Boy it wasn’t pretty, but somehow Syracuse got it done.
A slow start for the Syracuse Orange eventually turned into a nail-biting win as ‘Cuse toppled the Purdue Boilermakers 32-29 at the JMA Wireless Dome this past weekend. The Orange are 3-0 and preseason bowl hopes have gone from optimistic to likely.
But that doesn’t mean Syracuse played the cleanest game. Let’s break out the report card:
The first two and a half quarters from Garrett Shrader featured a sharp regression to the mean. Overthrows and underthrows ruined some good opportunities for the Orange to gain momentum. Whether it was a lack of receiver talent or a slow read of progressions, Shrader didn’t get rid of the ball quickly in the first half.
But two things keep this grade from fully tanking. First, Shrader did an excellent job throughout the game extending drives with his legs. The heavy focus from the Purdue defense to stop Sean Tucker played perfectly into Shrader’s mobility. Secondly, the last one and a half quarters from Shrader featured great improvement from the first part of the game. The Orange adjusted to Purdue’s man-to-man, allowing Shrader to get rid of the ball quicker. He started hitting passes, including what might be the pass of the season on the corner route to Oronde Gadsden II for the game-winning score.
Eventually Shrader got the job done. But it wasn’t looking good to start.
Running Backs: C
I don’t know how much of this game you can put on Tucker. But you can’t get a great grade with only 42 net yards on 18 rushes.
However, once again, there were two things, perhaps out of Tucker’s control, that prevented him being pleased with his performance. First, as I mentioned above, Purdue did a great job game-planning for Tucker by forcing a lot of contact before or at the line of scrimmage. Secondly, Tucker did not get any favors from his offensive line.
That being said, Tucker didn’t develop the yards after first contact that makes him such a scary running back in traffic. The holes weren’t there to show off the track speed, but the fight to gain extra yards wasn’t present, whether that was Tucker’s fault or a feather in the cap of the Purdue defensive line. It’s hard to remember Tucker having a tougher game in an Orange uniform.
Wide Receivers/Tight Ends: C
Oronde Gadsden gets an A. If he’s not among this group, this grade is a D.
I’m leaning towards Shrader’s slow releases in the first half being caused by the receivers not getting open. It took reportedly NFL-level adjustments from the coaching staff to get the receivers some breathing room against the man-to-man defense. Gadsden was the only guy who seemed to be open all the time, a large credit to the motion he’s almost always on before a play.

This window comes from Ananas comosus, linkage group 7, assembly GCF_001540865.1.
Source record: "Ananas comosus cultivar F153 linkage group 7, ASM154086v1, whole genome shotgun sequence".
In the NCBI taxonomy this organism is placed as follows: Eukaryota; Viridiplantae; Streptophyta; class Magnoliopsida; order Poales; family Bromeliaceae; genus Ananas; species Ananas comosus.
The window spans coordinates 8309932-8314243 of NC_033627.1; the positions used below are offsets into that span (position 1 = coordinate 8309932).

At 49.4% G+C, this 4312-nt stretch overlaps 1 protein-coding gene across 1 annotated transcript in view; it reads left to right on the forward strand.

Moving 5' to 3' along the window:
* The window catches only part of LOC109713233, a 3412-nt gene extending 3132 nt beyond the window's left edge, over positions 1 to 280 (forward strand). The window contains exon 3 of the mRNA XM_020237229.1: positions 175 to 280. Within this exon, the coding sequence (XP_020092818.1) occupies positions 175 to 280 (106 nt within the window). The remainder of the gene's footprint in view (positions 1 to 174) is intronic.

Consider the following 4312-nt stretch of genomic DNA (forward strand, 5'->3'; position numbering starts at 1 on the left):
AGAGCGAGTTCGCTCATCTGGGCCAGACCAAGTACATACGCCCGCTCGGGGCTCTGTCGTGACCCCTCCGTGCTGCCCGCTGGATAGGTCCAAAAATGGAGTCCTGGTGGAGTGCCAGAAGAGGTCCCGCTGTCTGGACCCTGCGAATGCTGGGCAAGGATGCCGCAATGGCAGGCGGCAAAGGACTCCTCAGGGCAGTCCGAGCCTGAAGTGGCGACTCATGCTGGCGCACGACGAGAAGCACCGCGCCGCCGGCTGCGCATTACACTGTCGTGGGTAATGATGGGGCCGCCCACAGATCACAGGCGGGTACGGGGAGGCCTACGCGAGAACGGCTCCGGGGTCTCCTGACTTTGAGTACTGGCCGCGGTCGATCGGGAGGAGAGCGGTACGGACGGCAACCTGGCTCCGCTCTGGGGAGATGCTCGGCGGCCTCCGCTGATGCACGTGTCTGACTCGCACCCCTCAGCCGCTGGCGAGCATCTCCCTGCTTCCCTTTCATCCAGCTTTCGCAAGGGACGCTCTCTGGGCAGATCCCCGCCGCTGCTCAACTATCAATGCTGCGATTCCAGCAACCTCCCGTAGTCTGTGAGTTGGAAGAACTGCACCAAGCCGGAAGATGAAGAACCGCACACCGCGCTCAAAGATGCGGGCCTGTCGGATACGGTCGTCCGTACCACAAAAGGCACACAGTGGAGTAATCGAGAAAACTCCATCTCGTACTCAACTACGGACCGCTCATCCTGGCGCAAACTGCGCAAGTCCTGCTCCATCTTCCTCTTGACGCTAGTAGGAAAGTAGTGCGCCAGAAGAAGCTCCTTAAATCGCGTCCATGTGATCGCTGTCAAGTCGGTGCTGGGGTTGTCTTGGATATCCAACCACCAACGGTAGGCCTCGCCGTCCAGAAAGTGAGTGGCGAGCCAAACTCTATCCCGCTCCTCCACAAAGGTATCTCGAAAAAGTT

The bright side is that Syracuse might have that number one receiver it has been looking for since Trishton Jackson. The dark side is that there isn’t much support behind that number one. Gadsden had six catches. All other receivers combined for five, not including Sean Tucker getting two. Syracuse needs more from the supporting cast.
Offensive Line: D
We like to think Sean Tucker can do it himself. But every running back needs the support of his offensive line to succeed. The Orange offensive line did not do that job on Saturday. Little to no push against the Purdue defensive line forced early contact on run plays and quick collapsed pockets on pass plays. Steve will have more on the big guys, but that wasn’t pretty.
At least the flags from week one are not there.
Defensive Line: C-
Aiden O’Connell had all day to throw for 95% of his plays. And while Syracuse got lucky on the 5% that he didn’t (see Caleb Okechukwu pick-six), that’s not a healthy way to win games. This defensive line isn’t demanding enough attention for opposing offensive lines to ignore Mikel Jones and Marlowe Wax.
Again, not much needs to be said here. I hate to use a Dino-ism here, but this was a case of occasionally great and not consistently good. While the former feels great, I think Babers would have liked the latter to lower his heart rate throughout the game.
The linebackers are great pass rushing. There’s no issue there, as a lot of the second half pressure came from your typical subjects. But if Syracuse is going to continue to play zone defense in coverage, the linebackers have to get better there. Payne Durham had his way in the middle of the field, just sitting in the soft spots of the zone to pick up free eight-to-ten yard gains. Zone doesn’t look like its leaving anytime soon, so Tony White has to get these guys into shape.
Defensive Backs: B
Same issue, the zone coverage was pretty soft. I’m not sure if it was a coaching or individual decision, but the defensive backs not pressing at the line of scrimmage irked me to no end. However, O’Connell didn’t find much success past Charlie Jones and Durham. The secondary did a good job taking away the other options and forced O’Connell to make great throws to get yards and scores.
That’s one of the games where you have to put your hands up to the receivers, but other than those blips, it wasn’t the worst day.
Special teams: A-
A point off for the high snap on the Andre Szmyt 41-yard field goal attempt and the near botch on the punt return by Braylen Oliver. We talked about it on Troy Nunes is an Absolute Podcast, but it’s unfair to opponents to have multiple defensive starters on special teams. Syracuse’s special teams and discipline were a big reason the Orange won this game.
Shoutout to Bob Ligashesky. Turns out having a special teams coach makes a difference (bonus if he doesn’t yell at the refs).
Now it’s your turn. How would you grade the Orange after a weird Purdue win? Sound off in the comments below.